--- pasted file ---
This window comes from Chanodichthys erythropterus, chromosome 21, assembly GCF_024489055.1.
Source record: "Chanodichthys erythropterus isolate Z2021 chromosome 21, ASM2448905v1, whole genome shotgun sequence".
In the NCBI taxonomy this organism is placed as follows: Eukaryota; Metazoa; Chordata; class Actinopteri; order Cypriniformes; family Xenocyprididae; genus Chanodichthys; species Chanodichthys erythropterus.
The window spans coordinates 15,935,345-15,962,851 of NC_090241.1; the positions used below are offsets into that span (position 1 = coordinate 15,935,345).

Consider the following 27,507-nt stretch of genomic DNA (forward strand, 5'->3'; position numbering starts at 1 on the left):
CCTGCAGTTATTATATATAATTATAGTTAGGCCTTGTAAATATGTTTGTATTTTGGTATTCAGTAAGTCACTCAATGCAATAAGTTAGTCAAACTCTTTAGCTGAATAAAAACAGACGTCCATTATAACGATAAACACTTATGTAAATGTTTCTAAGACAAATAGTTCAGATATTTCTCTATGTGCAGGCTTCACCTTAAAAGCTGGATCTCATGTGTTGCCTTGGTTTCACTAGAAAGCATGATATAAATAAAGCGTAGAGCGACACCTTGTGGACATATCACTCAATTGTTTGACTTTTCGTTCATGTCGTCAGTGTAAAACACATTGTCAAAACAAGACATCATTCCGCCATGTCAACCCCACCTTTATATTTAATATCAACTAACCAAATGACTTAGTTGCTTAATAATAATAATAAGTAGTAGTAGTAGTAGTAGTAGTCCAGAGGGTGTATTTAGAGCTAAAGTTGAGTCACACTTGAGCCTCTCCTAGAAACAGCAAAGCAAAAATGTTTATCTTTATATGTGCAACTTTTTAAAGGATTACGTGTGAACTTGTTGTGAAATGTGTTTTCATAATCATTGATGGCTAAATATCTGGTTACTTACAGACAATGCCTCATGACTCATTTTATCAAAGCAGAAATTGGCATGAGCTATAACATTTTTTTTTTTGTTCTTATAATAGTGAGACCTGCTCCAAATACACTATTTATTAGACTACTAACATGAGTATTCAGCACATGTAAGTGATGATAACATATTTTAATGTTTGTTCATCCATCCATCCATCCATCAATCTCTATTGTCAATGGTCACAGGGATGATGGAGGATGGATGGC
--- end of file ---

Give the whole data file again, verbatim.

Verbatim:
This window comes from Chanodichthys erythropterus, chromosome 21, assembly GCF_024489055.1.
Source record: "Chanodichthys erythropterus isolate Z2021 chromosome 21, ASM2448905v1, whole genome shotgun sequence".
In the NCBI taxonomy this organism is placed as follows: Eukaryota; Metazoa; Chordata; class Actinopteri; order Cypriniformes; family Xenocyprididae; genus Chanodichthys; species Chanodichthys erythropterus.
The window spans coordinates 15,935,345-15,962,851 of NC_090241.1; the positions used below are offsets into that span (position 1 = coordinate 15,935,345).

Consider the following 27,507-nt stretch of genomic DNA (forward strand, 5'->3'; position numbering starts at 1 on the left):
CCTGCAGTTATTATATATAATTATAGTTAGGCCTTGTAAATATGTTTGTATTTTGGTATTCAGTAAGTCACTCAATGCAATAAGTTAGTCAAACTCTTTAGCTGAATAAAAACAGACGTCCATTATAACGATAAACACTTATGTAAATGTTTCTAAGACAAATAGTTCAGATATTTCTCTATGTGCAGGCTTCACCTTAAAAGCTGGATCTCATGTGTTGCCTTGGTTTCACTAGAAAGCATGATATAAATAAAGCGTAGAGCGACACCTTGTGGACATATCACTCAATTGTTTGACTTTTCGTTCATGTCGTCAGTGTAAAACACATTGTCAAAACAAGACATCATTCCGCCATGTCAACCCCACCTTTATATTTAATATCAACTAACCAAATGACTTAGTTGCTTAATAATAATAATAAGTAGTAGTAGTAGTAGTAGTAGTCCAGAGGGTGTATTTAGAGCTAAAGTTGAGTCACACTTGAGCCTCTCCTAGAAACAGCAAAGCAAAAATGTTTATCTTTATATGTGCAACTTTTTAAAGGATTACGTGTGAACTTGTTGTGAAATGTGTTTTCATAATCATTGATGGCTAAATATCTGGTTACTTACAGACAATGCCTCATGACTCATTTTATCAAAGCAGAAATTGGCATGAGCTATAACATTTTTTTTTTTGTTCTTATAATAGTGAGACCTGCTCCAAATACACTATTTATTAGACTACTAACATGAGTATTCAGCACATGTAAGTGATGATAACATATTTTAATGTTTGTTCATCCATCCATCCATCCATCAATCTCTATTGTCAATGGTCACAGGGATGATGGAGGATGGATGGC